Mozambique's President Filipe Nyusi addresses the Russia-Mozambique Business Forum held at Moscow's World Trade Center, Russia on August 21, 2019 (Vladimir Gerdo/TASS/Getty Images)

The President of Mozambique, Filipe Nyusi, and his wife, Isaura Nyusi, have gone into self-isolation after testing positive for Covid-19. 

In a Facebook post published Monday, Nyusi announced that he and his wife received "positive results for Covid 19 in rapid tests" they took after undertaking "numerous activities" recently.

Nyusi added that they "immediately isolated ourselves in accordance with the health guidelines currently in place in our country" as they await the results of PCR tests. 

Mozambique reported 918 new Covid-19 cases on Monday, according to data from John Hopkins University. The seven-day average in the country is currently 3,028 cases. 

In light of the "highly contagious" nature of the Omicron variant, Nyusi renewed the "call for people to rigorously observe the measures to prevent and tackle the pandemic that is COVID-19."

He also called on "all compatriots, above 18 years of age, to adhere to the vaccination campaign that is unrolling across the country."

Leaders from the country's religious communities came together in late December for a Ministry of Health campaign encouraging people to come forward and get vaccinated. 

4:28 p.m. ET, January 4, 2022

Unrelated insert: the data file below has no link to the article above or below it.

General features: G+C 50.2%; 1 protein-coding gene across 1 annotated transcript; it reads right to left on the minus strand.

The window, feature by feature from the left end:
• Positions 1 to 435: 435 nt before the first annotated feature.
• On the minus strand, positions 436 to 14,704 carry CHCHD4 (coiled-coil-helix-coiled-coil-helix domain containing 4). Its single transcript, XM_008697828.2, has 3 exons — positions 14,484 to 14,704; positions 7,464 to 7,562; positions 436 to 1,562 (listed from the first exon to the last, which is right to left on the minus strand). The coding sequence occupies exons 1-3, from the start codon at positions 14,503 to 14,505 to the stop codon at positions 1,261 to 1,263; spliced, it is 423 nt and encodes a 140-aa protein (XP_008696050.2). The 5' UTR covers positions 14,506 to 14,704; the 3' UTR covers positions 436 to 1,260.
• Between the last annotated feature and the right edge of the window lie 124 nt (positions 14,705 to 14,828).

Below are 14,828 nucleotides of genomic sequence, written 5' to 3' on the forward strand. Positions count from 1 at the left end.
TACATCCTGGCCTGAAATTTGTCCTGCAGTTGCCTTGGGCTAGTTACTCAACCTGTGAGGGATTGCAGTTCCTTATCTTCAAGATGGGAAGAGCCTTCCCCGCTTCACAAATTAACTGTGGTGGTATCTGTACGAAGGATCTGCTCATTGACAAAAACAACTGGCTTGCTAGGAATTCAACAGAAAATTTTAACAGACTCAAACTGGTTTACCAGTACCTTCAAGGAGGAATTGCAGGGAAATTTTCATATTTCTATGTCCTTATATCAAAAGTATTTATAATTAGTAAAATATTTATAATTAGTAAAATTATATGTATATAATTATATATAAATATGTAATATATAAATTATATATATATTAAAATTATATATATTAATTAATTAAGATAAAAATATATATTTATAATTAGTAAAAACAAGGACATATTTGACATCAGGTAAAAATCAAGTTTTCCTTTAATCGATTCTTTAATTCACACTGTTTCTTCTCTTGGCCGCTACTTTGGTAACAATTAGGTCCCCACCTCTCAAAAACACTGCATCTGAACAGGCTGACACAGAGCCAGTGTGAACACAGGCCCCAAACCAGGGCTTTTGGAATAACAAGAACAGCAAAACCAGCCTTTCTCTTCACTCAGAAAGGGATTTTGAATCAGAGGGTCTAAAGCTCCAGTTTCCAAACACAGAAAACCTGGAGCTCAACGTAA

Nurses in England call for stricter restrictions amid "extreme and unprecedented workforce absences"

From CNN’s Livvy Doherty and Niamh Kennedy

A nurse puts on PPE at a ward for Covid patients at London's King's College Hospital, on December 21, 2021.
A nurse puts on PPE at a ward for Covid patients at London's King's College Hospital, on December 21, 2021. (Victoria Jones/PA Images/Getty Images)

The Royal College of Nursing (RCN) has called for stricter Covid-19 regulations in England after staff absences in the country's National Health Service (NHS) doubled in the two weeks since December 26.

In a letter to the UK’s Health Secretary Sajid Javid on Monday, the RCN said “it is confusing and concerning” that there are laxer measures in place in England compared to Scotland, Wales, and Northern Ireland.

“Nursing professionals are questioning the level and nature of the variation between governments," the letter said.

The RCN added that the health service can “ill afford” the losses when it is already short tens of thousands of staff. 

But the UK government continues to defend the robustness of the Plan B measures adopted in England, and on Tuesday the UK Vaccines Minister Maggie Throup told Sky News that a reduction in hospitalizations shows these measures are "working."

The number of Covid hospitalizations is currently "half what they were a year ago," said Throup. Patients are presenting "less severe" symptoms than previously, she said, adding that she didn't "see a reason why we need to change" the current Covid-19 measures in England.

However, multiple NHS trusts have now declared critical incidents in the UK, with “extreme and unprecedented workforce absences” cited in an internal memo from United Lincolnshire Hospitals Trust in central England.

An NHS trust covers a certain geographical area and can be made up of multiple hospitals, as well as specialized services, such as an ambulance service.

Around half a dozen NHS trusts have declared critical incidents in the last four or five days, said Chris Hopson, chief executive of NHS Providers, in an interview with Sky News on Tuesday.